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International evening "Meet the world": South Africa 14.03.2013

On the evening of March 14th, the Meet the World series was proud to hold its first event outside the Domus Dorpatensis house, at the club named Genialistide Klubi. A larger venue and an exotic subject in South Africa gathered the interest of over a hundred attendees, a new record for the Meet the World series.

The headliner of the event was Paul Senosi from Cape Town, South Africa, a man who, after falling in love with an Estonian woman, has divided his life between the two countries. He gave an emotional overview of the history and culture of South Africa. Paul went through all the most common associations with South Africa starting with apartheid and segregation. He reminded everyone that it was important to understand that South Africa is not a black country but a yellow country. As for the history, South Africa was a Dutch penal colony for a long time, as Cape Town was an important harbour between Europe and India. With this being an important route for spice trade, the impact can still be felt today in the large quantity of different spices in use for South African cuisine.

While warm and optimistic in his speech, Senosi was sceptical about reversing the geographic segregation of South Africa saying it’s hugely difficult to change. He did emphasize that since the white people weren’t driven out after the end of the apartheid South Africa can rightfully be called a rainbow nation.

The second speaker was Raivo Valk, an Estonian who visited South Africa a few years ago and had a large collection of photos with him. Referring to himself jokingly as a “fake expert” but “proud of it”, he went through a few interesting facts such as South Africa having 11 official languages. Raivo also mentioned that it was really weird to first arrive at the other side of the world: “It’s very shocking coming from the northern hemisphere when you see the sun coming from the wrong side.” “No, you have the wrong side, we have the right side,” Paul pointed out quickly, with both men laughing.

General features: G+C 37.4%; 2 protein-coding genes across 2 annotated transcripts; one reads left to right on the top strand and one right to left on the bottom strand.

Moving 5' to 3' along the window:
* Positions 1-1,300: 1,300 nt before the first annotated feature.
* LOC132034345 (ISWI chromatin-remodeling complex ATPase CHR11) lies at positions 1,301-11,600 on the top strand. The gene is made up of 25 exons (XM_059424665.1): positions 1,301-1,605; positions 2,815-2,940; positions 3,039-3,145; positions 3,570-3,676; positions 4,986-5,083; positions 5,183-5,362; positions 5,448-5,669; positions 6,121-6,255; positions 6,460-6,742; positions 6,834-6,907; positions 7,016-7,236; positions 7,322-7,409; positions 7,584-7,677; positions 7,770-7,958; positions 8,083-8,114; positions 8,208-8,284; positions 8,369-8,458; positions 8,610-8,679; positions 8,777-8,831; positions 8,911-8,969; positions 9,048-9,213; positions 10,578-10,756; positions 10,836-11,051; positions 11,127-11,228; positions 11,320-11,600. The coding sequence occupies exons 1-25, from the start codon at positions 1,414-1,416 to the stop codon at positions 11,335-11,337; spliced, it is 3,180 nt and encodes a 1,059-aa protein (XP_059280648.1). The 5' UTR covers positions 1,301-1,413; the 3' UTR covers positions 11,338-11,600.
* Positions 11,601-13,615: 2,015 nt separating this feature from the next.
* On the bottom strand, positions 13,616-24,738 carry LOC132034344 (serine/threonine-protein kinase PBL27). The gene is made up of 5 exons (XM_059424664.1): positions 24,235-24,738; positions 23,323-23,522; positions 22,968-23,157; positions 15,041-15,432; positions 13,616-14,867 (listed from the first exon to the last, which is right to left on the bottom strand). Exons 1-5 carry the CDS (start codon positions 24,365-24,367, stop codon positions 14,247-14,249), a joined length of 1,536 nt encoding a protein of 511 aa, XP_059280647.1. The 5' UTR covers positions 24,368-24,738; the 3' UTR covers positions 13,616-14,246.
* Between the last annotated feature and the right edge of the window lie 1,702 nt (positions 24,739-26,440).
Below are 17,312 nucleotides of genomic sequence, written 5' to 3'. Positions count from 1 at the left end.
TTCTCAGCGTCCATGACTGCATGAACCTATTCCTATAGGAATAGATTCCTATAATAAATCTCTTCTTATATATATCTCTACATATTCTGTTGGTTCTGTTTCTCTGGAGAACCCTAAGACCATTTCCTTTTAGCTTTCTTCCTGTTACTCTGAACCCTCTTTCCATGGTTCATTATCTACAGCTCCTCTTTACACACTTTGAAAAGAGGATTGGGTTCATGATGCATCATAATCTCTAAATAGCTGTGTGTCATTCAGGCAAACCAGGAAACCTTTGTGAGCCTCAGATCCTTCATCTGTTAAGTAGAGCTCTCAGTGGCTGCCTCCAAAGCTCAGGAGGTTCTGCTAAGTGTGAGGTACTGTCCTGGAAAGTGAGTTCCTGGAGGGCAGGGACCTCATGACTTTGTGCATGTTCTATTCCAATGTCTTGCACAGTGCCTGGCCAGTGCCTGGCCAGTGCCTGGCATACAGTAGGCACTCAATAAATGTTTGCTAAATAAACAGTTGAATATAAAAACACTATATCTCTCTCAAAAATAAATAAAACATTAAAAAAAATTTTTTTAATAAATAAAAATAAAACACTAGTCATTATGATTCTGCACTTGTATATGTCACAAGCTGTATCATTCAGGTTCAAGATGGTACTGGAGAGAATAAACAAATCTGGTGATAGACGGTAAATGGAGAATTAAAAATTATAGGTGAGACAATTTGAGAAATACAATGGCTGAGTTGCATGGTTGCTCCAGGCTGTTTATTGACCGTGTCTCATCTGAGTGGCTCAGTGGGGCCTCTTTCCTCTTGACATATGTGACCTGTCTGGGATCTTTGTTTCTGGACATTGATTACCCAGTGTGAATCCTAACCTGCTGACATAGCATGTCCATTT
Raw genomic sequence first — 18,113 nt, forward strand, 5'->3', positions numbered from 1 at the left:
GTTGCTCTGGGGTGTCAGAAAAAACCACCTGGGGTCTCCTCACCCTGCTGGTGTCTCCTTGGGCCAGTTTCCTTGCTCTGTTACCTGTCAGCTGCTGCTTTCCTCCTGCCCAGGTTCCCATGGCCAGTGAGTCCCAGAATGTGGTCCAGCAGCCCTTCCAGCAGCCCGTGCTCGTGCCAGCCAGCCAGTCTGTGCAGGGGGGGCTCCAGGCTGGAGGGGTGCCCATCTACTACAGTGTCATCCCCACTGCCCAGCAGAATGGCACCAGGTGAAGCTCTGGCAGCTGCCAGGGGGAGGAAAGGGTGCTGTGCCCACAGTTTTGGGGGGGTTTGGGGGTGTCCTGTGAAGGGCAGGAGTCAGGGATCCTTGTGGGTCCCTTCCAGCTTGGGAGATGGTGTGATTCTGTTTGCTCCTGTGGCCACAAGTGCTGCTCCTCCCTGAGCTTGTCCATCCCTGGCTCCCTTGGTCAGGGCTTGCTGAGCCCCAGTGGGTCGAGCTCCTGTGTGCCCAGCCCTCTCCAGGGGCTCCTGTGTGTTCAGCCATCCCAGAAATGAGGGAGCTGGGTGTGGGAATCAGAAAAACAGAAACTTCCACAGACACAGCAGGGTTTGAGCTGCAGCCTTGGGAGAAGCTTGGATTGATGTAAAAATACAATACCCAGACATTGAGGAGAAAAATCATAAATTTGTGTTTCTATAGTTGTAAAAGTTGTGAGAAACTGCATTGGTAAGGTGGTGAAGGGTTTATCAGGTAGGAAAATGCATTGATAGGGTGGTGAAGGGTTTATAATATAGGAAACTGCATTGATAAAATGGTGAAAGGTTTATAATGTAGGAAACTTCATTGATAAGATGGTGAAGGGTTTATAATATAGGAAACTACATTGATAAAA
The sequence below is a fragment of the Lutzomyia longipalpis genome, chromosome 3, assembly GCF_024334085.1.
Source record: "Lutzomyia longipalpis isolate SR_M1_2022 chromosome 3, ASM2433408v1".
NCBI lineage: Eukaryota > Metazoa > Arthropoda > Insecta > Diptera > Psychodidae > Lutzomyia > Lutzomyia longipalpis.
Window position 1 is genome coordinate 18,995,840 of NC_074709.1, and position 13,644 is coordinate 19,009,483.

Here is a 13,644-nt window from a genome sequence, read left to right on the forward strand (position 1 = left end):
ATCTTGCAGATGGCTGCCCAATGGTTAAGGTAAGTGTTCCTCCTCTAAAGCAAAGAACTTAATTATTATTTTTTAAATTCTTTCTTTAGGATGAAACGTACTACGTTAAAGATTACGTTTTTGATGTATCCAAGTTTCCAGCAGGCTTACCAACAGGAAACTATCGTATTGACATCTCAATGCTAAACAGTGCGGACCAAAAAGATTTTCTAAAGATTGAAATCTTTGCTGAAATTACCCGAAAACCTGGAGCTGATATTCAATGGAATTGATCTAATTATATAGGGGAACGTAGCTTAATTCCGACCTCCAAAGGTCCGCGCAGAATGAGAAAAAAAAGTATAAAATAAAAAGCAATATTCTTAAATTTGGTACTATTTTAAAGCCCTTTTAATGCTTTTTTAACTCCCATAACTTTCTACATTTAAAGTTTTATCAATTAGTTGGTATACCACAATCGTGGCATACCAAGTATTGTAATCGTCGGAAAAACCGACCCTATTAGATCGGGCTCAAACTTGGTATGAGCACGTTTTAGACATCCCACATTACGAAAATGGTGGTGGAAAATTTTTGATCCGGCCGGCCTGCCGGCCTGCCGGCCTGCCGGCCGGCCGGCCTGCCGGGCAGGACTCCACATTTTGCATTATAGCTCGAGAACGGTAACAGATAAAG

They went on to point out the fact that South Africa is the richest country on the continent and could be a powerful player in global politics as it has plenty of resources – from gold and diamonds to uranium. Senosi, though, reminded everyone of the fact that while everyone now has a right to vote, the economy is still within the hands of the same people as it was during the apartheid years. Though pointing out a few contradictions and problems within the South African society, he also explained the philosophy of ubuntu. Ubuntu is an ethical theory that underlines the connection between everything and everyone. Or as Paul put it: “We are because of each other and can’t be without each other.”

Both men wholeheartedly encouraged everyone to visit South Africa. They downplayed the talk about high crime levels as even the poor are friendly and welcoming in South Africa. Paul also drew a few comparisons between South Africa and Estonia. He first surprised everyone by asserting that South Africans drink more beer than Estonians. He then asked what the national bird of Estonia was. Upon hearing barn swallow he laughed that it is more of a South African bird as it spends more of its year there.

During the short Q&A that followed, Paul commented on the recent football world cup, saying it was more football’s governing body FIFA’s event than a South African one. He was sad to say that a lot of the infrastructure built for the event hasn’t been of much use since. Furthermore, it was a tourist attraction that made lots of money for western companies but improved the local economy only marginally. Despite these pessimistic notes the mood was rather light as Paul had charmed the audience throughout with his sincerity, good humour and witty insights about South Africa.

After the Q&A had finished, everyone had a chance to try some actual South African cuisine and then stay for an African themed party which the presenters were also kind to attend and answer more questions from everyone interested in South Africa.